So they have one pomegranate and one avocado left in the produce aisle – ever considered topping guacamole with pom seeds? (I did this and it’s delicious!) I dare you to try new things. I encourage you to move slowly and mindfully through the supermarket, taking nutritious foods that many impulsive buyers may have overlooked. Most of you know how much of a foodie I’d like to be and I’d be lying if I didn’t say cooking was one of the most precious activities to mark my two weeks. If cooking is new for you or doesn’t feel so exciting, order delivery! It’s a great time to support local businesses in this way. Treat yourself to nourishing, satisfying meals. (bonus: take your multivitamin to cover any gaps in your nutrition, so important especially during times like these)
As a Spanish resident, I must touch on this precious tradition.
I have this idea that people used to take a lot more naps. Before industrialization and modern day demands, before commutes and office spaces and unlimited information at our finger tips, before the coolness of busyness took over our brains and efficiency ruled everything, there was a lot more down time built into the days. I think we’re missing that space between happenings. Maybe you’ll find some of this reappearing during your extended time at home. I love a tiny nap (never more than 30-40 minutes) as a way to reset midday.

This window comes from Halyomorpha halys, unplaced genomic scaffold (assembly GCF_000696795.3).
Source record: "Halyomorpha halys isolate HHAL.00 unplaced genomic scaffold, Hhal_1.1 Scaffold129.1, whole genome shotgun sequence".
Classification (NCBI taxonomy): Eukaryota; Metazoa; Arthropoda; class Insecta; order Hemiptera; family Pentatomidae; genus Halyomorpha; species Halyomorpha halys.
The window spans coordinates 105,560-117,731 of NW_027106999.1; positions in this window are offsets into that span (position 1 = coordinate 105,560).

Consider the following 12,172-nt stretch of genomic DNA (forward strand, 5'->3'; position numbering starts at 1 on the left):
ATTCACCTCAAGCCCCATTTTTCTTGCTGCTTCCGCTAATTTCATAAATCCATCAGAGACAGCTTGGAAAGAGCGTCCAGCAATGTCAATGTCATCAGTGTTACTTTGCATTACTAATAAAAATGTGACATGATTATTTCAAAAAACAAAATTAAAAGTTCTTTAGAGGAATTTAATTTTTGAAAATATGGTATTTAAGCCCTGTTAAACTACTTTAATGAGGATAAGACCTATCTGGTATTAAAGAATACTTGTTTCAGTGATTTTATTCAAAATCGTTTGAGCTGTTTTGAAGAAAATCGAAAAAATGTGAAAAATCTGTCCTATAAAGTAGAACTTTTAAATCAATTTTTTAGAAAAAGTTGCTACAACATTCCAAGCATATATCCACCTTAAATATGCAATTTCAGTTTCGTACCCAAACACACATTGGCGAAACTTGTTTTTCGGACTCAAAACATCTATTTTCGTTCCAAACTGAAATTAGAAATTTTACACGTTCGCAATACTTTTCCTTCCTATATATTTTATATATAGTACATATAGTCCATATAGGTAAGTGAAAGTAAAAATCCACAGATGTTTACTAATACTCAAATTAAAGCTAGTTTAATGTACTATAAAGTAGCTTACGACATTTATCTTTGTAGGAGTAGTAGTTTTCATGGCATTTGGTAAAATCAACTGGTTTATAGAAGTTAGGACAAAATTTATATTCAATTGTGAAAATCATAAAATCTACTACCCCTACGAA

One of the first big at home projects I completed was a closet clean out. I do these regularly and clearing out for a fresher space felt like a first priority. I’ll outline how I go about this @graceintheworld on Instagram and/or in my complete 14-day guide email.
Have remote work to do? Want to learn something or study something? Feeling restless and needing to play? Around mid-to-late-afternoon I find myself somewhere between these things. On a good day I can channel the energy into studying Spanish or researching future adventures. For some intellectual stimulation TED talks or a podcast can fit nicely.
Sometimes what I need is a blast of physical movement midday: 10 burpees or a good dance to a song played way too loud. I do not have a normal workload to do from home but if you do this is the time to do that. Have a project you’ve been meaning to start/work on (for me that’s this blog topic), give it a shot! However, artist Timothy Goodman says it nicely:
I like to have an afternoon tea. Take a moment around 4P.M. to both reflect on what you’ve achieved and notice how you’re doing emotionally. Care to keep working? Or do you really need to be doing something else right now?
If you can, GO OUTSIDE. Do you have a yard? A balcony? Can you put on gloves and a face mask and walk once around the block? Around the outside of your house? How about a rural getaway or a walk up and down the driveway?
Adding just a few minutes of fresh air or outdoor footsteps in the safest way possible changes everything. In some cases this won’t be possible but if you have the chance and it’s been deemed safe to do so don’t miss this priceless opportunity. For me, grocery store runs become as exciting as they used to be in childhood.
“The real voyage of discovery consists not in seeking new landscapes, but in having new eyes” –Proust
Alternatively, fresh air and sunlight when and where you can get it. Move your workspace under the window or wake up a bit earlier to take in the days’ first rays. Nap like a cat on the sofa in the sun. Take it all in (and maybe take some vitamin D?)
“What did you struggle with today and what gave you hope?”